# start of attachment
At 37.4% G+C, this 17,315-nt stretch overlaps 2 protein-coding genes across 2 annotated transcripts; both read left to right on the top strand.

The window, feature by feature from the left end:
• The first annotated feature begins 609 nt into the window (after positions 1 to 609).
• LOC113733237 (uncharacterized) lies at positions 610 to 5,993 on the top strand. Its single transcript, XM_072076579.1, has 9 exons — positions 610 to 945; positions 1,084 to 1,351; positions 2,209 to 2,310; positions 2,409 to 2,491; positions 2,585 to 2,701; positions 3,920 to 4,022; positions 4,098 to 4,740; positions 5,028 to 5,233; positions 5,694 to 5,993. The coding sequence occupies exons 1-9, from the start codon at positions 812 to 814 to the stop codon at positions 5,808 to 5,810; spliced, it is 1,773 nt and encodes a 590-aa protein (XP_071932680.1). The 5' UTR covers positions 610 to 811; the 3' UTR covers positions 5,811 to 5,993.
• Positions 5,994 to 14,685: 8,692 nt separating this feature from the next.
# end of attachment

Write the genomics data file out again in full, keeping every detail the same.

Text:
At 37.4% G+C, this 17,315-nt stretch overlaps 2 protein-coding genes across 2 annotated transcripts; both read left to right on the top strand.

The window, feature by feature from the left end:
• The first annotated feature begins 609 nt into the window (after positions 1 to 609).
• LOC113733237 (uncharacterized) lies at positions 610 to 5,993 on the top strand. Its single transcript, XM_072076579.1, has 9 exons — positions 610 to 945; positions 1,084 to 1,351; positions 2,209 to 2,310; positions 2,409 to 2,491; positions 2,585 to 2,701; positions 3,920 to 4,022; positions 4,098 to 4,740; positions 5,028 to 5,233; positions 5,694 to 5,993. The coding sequence occupies exons 1-9, from the start codon at positions 812 to 814 to the stop codon at positions 5,808 to 5,810; spliced, it is 1,773 nt and encodes a 590-aa protein (XP_071932680.1). The 5' UTR covers positions 610 to 811; the 3' UTR covers positions 5,811 to 5,993.
• Positions 5,994 to 14,685: 8,692 nt separating this feature from the next.